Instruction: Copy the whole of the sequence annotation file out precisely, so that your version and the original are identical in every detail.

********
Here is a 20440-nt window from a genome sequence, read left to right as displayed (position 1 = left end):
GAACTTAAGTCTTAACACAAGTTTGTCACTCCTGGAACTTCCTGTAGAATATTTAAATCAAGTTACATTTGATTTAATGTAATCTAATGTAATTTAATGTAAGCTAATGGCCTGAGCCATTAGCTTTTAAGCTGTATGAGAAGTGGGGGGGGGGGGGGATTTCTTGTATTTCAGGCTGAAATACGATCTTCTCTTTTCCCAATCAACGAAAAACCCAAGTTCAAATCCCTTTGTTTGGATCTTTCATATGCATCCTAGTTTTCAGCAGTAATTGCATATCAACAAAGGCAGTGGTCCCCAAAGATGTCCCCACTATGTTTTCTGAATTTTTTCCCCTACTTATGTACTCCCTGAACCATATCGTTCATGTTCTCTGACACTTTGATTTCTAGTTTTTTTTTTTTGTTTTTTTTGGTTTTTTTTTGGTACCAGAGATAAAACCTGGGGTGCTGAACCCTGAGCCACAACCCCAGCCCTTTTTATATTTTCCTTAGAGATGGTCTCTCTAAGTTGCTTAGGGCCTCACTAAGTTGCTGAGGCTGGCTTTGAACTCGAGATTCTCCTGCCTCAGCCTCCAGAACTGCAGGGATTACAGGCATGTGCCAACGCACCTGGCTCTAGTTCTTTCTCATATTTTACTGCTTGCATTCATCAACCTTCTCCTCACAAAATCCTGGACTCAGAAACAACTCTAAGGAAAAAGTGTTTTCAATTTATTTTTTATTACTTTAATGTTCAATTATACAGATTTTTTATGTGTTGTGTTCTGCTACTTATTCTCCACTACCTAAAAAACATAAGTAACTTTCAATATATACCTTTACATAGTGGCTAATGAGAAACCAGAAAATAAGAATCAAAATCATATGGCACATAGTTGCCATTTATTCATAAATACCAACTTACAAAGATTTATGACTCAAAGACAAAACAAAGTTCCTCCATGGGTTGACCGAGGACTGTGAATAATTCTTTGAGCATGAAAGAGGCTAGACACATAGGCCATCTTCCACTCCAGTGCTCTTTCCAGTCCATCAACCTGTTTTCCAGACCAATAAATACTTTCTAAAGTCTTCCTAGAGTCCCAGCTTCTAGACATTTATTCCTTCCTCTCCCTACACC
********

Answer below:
Here is a 20440-nt window from a genome sequence, read left to right as displayed (position 1 = left end):
GAACTTAAGTCTTAACACAAGTTTGTCACTCCTGGAACTTCCTGTAGAATATTTAAATCAAGTTACATTTGATTTAATGTAATCTAATGTAATTTAATGTAAGCTAATGGCCTGAGCCATTAGCTTTTAAGCTGTATGAGAAGTGGGGGGGGGGGGGGATTTCTTGTATTTCAGGCTGAAATACGATCTTCTCTTTTCCCAATCAACGAAAAACCCAAGTTCAAATCCCTTTGTTTGGATCTTTCATATGCATCCTAGTTTTCAGCAGTAATTGCATATCAACAAAGGCAGTGGTCCCCAAAGATGTCCCCACTATGTTTTCTGAATTTTTTCCCCTACTTATGTACTCCCTGAACCATATCGTTCATGTTCTCTGACACTTTGATTTCTAGTTTTTTTTTTTTGTTTTTTTTGGTTTTTTTTTGGTACCAGAGATAAAACCTGGGGTGCTGAACCCTGAGCCACAACCCCAGCCCTTTTTATATTTTCCTTAGAGATGGTCTCTCTAAGTTGCTTAGGGCCTCACTAAGTTGCTGAGGCTGGCTTTGAACTCGAGATTCTCCTGCCTCAGCCTCCAGAACTGCAGGGATTACAGGCATGTGCCAACGCACCTGGCTCTAGTTCTTTCTCATATTTTACTGCTTGCATTCATCAACCTTCTCCTCACAAAATCCTGGACTCAGAAACAACTCTAAGGAAAAAGTGTTTTCAATTTATTTTTTATTACTTTAATGTTCAATTATACAGATTTTTTATGTGTTGTGTTCTGCTACTTATTCTCCACTACCTAAAAAACATAAGTAACTTTCAATATATACCTTTACATAGTGGCTAATGAGAAACCAGAAAATAAGAATCAAAATCATATGGCACATAGTTGCCATTTATTCATAAATACCAACTTACAAAGATTTATGACTCAAAGACAAAACAAAGTTCCTCCATGGGTTGACCGAGGACTGTGAATAATTCTTTGAGCATGAAAGAGGCTAGACACATAGGCCATCTTCCACTCCAGTGCTCTTTCCAGTCCATCAACCTGTTTTCCAGACCAATAAATACTTTCTAAAGTCTTCCTAGAGTCCCAGCTTCTAGACATTTATTCCTTCCTCTCCCTACACC